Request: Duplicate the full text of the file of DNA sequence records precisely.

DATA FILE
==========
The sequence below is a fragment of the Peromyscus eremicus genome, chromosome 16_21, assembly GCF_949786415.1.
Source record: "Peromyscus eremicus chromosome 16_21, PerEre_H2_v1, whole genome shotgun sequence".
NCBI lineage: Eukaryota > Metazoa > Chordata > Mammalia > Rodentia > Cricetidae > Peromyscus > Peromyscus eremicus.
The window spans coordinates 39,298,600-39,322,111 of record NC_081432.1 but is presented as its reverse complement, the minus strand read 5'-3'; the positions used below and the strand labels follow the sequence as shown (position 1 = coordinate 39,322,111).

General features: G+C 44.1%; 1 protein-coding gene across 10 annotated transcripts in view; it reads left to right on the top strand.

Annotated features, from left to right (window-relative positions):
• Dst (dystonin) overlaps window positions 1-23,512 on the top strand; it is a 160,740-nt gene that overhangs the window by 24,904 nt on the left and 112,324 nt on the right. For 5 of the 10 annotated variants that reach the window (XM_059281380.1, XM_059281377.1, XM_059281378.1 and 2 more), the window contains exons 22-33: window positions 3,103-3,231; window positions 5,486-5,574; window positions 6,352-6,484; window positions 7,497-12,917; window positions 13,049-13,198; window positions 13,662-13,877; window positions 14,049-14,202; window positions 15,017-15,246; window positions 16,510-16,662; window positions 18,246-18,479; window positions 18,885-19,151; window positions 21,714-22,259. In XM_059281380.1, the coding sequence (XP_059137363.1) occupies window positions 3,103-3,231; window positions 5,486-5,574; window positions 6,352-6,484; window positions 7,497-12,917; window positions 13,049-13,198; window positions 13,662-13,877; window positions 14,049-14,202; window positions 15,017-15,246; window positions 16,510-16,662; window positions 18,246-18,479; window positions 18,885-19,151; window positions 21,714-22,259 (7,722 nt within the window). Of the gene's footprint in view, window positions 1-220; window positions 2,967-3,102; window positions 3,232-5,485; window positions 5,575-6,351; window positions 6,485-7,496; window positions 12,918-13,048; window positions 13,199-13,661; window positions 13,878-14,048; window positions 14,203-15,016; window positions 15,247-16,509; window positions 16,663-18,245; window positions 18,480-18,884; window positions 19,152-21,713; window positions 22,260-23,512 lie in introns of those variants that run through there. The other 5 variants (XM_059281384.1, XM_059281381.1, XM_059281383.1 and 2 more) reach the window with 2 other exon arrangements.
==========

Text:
The sequence below is a fragment of the Peromyscus eremicus genome, chromosome 16_21, assembly GCF_949786415.1.
Source record: "Peromyscus eremicus chromosome 16_21, PerEre_H2_v1, whole genome shotgun sequence".
NCBI lineage: Eukaryota > Metazoa > Chordata > Mammalia > Rodentia > Cricetidae > Peromyscus > Peromyscus eremicus.
The window spans coordinates 39,298,600-39,322,111 of record NC_081432.1 but is presented as its reverse complement, the minus strand read 5'-3'; the positions used below and the strand labels follow the sequence as shown (position 1 = coordinate 39,322,111).

General features: G+C 44.1%; 1 protein-coding gene across 10 annotated transcripts in view; it reads left to right on the top strand.

Annotated features, from left to right (window-relative positions):
• Dst (dystonin) overlaps window positions 1-23,512 on the top strand; it is a 160,740-nt gene that overhangs the window by 24,904 nt on the left and 112,324 nt on the right. For 5 of the 10 annotated variants that reach the window (XM_059281380.1, XM_059281377.1, XM_059281378.1 and 2 more), the window contains exons 22-33: window positions 3,103-3,231; window positions 5,486-5,574; window positions 6,352-6,484; window positions 7,497-12,917; window positions 13,049-13,198; window positions 13,662-13,877; window positions 14,049-14,202; window positions 15,017-15,246; window positions 16,510-16,662; window positions 18,246-18,479; window positions 18,885-19,151; window positions 21,714-22,259. In XM_059281380.1, the coding sequence (XP_059137363.1) occupies window positions 3,103-3,231; window positions 5,486-5,574; window positions 6,352-6,484; window positions 7,497-12,917; window positions 13,049-13,198; window positions 13,662-13,877; window positions 14,049-14,202; window positions 15,017-15,246; window positions 16,510-16,662; window positions 18,246-18,479; window positions 18,885-19,151; window positions 21,714-22,259 (7,722 nt within the window). Of the gene's footprint in view, window positions 1-220; window positions 2,967-3,102; window positions 3,232-5,485; window positions 5,575-6,351; window positions 6,485-7,496; window positions 12,918-13,048; window positions 13,199-13,661; window positions 13,878-14,048; window positions 14,203-15,016; window positions 15,247-16,509; window positions 16,663-18,245; window positions 18,480-18,884; window positions 19,152-21,713; window positions 22,260-23,512 lie in introns of those variants that run through there. The other 5 variants (XM_059281384.1, XM_059281381.1, XM_059281383.1 and 2 more) reach the window with 2 other exon arrangements.